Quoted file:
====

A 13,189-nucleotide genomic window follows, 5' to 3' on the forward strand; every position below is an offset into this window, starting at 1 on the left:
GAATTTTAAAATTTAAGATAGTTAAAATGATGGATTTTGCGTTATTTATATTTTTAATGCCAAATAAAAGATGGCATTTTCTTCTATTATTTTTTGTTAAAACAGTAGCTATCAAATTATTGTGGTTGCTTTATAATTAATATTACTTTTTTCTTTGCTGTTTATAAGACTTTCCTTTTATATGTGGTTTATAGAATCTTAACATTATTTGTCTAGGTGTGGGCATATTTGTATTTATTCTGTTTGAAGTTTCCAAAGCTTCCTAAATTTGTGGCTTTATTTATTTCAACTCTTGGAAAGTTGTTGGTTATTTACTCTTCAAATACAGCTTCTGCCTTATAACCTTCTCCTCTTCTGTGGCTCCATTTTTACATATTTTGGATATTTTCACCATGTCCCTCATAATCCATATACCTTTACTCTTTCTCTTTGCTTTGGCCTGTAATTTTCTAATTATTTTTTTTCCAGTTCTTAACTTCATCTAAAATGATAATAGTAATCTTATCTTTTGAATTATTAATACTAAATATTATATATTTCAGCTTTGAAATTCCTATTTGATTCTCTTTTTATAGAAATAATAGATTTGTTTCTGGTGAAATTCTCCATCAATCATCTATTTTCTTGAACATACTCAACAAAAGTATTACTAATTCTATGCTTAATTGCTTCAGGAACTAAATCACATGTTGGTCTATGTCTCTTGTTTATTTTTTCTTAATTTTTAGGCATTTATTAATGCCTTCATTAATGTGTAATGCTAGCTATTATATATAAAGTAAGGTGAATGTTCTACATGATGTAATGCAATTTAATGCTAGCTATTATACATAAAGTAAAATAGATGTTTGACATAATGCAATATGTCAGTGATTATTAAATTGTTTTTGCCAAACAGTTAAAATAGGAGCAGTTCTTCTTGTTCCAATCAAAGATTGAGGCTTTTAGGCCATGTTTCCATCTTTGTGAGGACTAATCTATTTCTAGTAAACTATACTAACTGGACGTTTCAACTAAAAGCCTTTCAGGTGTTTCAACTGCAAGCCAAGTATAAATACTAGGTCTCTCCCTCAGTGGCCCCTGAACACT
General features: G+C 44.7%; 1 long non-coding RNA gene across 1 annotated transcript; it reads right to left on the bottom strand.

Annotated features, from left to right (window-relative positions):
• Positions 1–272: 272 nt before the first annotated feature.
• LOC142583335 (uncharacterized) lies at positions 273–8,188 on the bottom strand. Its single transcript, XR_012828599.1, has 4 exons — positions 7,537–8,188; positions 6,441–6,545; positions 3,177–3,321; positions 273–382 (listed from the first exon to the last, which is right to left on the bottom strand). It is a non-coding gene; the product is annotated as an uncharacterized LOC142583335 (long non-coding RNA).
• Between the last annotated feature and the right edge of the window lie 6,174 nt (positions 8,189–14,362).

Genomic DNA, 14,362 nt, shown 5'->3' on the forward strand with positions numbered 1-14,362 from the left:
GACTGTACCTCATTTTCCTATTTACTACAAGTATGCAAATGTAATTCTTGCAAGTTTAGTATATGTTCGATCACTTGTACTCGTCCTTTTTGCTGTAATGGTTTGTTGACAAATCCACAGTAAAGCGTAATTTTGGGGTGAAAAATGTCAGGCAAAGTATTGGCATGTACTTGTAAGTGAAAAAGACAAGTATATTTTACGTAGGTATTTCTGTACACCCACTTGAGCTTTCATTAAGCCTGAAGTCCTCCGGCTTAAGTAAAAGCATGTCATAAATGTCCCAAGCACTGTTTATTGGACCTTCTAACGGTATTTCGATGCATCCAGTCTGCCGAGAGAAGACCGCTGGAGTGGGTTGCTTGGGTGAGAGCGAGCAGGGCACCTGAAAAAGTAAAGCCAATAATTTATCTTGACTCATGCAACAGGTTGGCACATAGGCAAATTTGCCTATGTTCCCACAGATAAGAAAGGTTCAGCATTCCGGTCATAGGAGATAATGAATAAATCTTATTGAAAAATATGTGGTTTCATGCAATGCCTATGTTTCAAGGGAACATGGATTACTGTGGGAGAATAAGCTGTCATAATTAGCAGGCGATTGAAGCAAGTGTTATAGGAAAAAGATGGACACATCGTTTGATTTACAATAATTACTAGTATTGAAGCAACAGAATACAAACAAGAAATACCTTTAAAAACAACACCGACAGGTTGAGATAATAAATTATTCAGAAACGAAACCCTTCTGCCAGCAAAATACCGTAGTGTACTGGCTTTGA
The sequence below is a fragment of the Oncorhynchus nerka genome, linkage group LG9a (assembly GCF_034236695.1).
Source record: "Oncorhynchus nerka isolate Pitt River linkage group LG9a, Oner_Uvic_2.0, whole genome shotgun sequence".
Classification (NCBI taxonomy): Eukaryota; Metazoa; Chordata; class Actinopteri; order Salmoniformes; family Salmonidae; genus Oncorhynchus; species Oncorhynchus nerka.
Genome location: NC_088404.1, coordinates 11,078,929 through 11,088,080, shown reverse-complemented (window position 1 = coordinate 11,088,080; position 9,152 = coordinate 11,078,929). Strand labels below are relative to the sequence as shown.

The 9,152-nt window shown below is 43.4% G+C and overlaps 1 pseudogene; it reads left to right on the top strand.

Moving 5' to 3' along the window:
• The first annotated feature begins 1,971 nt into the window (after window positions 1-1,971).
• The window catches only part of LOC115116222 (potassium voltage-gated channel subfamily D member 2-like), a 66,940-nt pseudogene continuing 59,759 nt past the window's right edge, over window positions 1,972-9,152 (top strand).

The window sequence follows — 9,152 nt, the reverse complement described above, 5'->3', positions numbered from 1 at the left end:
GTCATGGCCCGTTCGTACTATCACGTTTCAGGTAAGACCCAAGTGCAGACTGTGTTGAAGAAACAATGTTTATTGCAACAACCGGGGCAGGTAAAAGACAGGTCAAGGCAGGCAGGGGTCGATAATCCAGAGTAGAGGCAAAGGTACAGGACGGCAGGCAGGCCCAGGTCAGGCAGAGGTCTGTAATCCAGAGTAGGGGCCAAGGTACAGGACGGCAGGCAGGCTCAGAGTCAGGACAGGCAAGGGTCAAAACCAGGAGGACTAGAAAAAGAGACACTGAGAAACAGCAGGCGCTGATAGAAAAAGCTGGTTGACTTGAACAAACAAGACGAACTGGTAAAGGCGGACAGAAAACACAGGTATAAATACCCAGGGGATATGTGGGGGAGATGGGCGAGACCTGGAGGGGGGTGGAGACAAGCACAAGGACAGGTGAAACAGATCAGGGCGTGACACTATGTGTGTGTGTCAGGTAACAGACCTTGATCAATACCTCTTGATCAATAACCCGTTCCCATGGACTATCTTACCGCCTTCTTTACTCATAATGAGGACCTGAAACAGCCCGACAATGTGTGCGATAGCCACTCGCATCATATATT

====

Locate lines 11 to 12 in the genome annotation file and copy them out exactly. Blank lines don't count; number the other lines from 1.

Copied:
Source record: "Oncorhynchus nerka isolate Pitt River linkage group LG9a, Oner_Uvic_2.0, whole genome shotgun sequence".
Classification (NCBI taxonomy): Eukaryota; Metazoa; Chordata; class Actinopteri; order Salmoniformes; family Salmonidae; genus Oncorhynchus; species Oncorhynchus nerka.